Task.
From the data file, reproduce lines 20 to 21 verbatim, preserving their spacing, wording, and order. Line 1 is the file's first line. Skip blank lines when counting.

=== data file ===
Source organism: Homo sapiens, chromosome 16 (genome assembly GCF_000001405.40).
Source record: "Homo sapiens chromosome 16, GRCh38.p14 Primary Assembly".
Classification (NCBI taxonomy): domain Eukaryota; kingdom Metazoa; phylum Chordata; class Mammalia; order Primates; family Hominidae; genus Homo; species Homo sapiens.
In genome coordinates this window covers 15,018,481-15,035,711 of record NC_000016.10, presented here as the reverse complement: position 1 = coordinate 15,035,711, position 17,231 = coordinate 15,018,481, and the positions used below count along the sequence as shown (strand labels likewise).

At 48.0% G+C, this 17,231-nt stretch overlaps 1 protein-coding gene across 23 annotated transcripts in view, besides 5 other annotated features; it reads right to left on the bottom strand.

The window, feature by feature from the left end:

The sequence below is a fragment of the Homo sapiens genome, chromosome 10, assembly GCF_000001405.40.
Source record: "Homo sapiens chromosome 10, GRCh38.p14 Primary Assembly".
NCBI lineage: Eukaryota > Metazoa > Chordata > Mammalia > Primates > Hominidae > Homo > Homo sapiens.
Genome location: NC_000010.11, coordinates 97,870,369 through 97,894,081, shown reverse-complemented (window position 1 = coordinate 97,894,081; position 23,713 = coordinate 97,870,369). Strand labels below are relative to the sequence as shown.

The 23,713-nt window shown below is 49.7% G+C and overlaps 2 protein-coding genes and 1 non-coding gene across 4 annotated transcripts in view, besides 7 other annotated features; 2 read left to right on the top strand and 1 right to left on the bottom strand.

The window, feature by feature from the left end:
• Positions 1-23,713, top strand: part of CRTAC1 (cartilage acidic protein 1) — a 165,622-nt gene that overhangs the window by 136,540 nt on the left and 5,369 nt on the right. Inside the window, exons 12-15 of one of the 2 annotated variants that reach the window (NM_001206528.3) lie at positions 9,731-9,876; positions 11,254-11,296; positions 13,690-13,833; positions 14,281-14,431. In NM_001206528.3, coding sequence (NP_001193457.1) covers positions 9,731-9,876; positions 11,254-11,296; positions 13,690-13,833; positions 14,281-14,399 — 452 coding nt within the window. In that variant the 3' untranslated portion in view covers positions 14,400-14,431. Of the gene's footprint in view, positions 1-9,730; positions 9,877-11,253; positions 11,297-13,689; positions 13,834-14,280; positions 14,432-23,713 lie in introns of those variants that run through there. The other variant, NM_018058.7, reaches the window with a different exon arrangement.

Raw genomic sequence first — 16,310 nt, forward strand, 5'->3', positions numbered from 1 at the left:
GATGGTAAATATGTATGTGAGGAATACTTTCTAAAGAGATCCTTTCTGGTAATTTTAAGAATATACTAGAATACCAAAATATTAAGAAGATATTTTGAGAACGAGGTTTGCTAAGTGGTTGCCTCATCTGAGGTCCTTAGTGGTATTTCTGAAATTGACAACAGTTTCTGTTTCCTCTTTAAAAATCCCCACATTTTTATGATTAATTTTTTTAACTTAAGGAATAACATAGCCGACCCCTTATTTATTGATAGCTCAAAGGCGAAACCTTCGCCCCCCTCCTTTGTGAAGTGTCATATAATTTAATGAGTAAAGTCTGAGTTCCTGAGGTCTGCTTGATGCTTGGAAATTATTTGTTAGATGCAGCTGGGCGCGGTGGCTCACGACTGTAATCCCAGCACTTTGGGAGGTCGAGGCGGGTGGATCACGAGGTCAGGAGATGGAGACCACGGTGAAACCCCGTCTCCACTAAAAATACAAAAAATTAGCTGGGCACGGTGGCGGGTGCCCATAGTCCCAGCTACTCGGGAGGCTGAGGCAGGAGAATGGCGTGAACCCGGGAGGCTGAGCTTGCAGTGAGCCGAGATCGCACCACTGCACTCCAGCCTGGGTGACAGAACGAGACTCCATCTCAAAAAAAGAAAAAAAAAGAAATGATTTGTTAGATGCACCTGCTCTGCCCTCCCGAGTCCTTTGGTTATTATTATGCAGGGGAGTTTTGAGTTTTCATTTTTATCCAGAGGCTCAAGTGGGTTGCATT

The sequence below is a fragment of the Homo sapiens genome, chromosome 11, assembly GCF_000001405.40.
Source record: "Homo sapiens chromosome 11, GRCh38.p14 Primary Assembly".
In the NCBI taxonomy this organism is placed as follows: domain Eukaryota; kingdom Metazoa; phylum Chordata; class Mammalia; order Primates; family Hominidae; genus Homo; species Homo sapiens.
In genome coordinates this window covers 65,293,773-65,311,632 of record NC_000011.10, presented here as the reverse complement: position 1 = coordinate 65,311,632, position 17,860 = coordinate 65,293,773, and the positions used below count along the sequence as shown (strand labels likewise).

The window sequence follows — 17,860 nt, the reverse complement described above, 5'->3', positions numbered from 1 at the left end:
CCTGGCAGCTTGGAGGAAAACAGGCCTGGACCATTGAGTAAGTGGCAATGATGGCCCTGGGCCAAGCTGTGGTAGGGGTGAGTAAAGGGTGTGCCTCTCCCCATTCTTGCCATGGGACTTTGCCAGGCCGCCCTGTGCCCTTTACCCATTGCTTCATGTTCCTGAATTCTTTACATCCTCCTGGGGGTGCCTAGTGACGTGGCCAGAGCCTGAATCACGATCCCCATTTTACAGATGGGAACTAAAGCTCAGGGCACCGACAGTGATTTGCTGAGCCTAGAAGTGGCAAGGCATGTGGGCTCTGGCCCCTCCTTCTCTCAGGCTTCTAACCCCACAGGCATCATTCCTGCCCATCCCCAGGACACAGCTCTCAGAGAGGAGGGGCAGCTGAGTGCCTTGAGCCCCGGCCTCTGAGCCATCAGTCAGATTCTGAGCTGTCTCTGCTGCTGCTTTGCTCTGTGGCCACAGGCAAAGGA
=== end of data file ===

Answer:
The window sequence follows — 17,860 nt, the reverse complement described above, 5'->3', positions numbered from 1 at the left end:
CCTGGCAGCTTGGAGGAAAACAGGCCTGGACCATTGAGTAAGTGGCAATGATGGCCCTGGGCCAAGCTGTGGTAGGGGTGAGTAAAGGGTGTGCCTCTCCCCATTCTTGCCATGGGACTTTGCCAGGCCGCCCTGTGCCCTTTACCCATTGCTTCATGTTCCTGAATTCTTTACATCCTCCTGGGGGTGCCTAGTGACGTGGCCAGAGCCTGAATCACGATCCCCATTTTACAGATGGGAACTAAAGCTCAGGGCACCGACAGTGATTTGCTGAGCCTAGAAGTGGCAAGGCATGTGGGCTCTGGCCCCTCCTTCTCTCAGGCTTCTAACCCCACAGGCATCATTCCTGCCCATCCCCAGGACACAGCTCTCAGAGAGGAGGGGCAGCTGAGTGCCTTGAGCCCCGGCCTCTGAGCCATCAGTCAGATTCTGAGCTGTCTCTGCTGCTGCTTTGCTCTGTGGCCACAGGCAAAGGA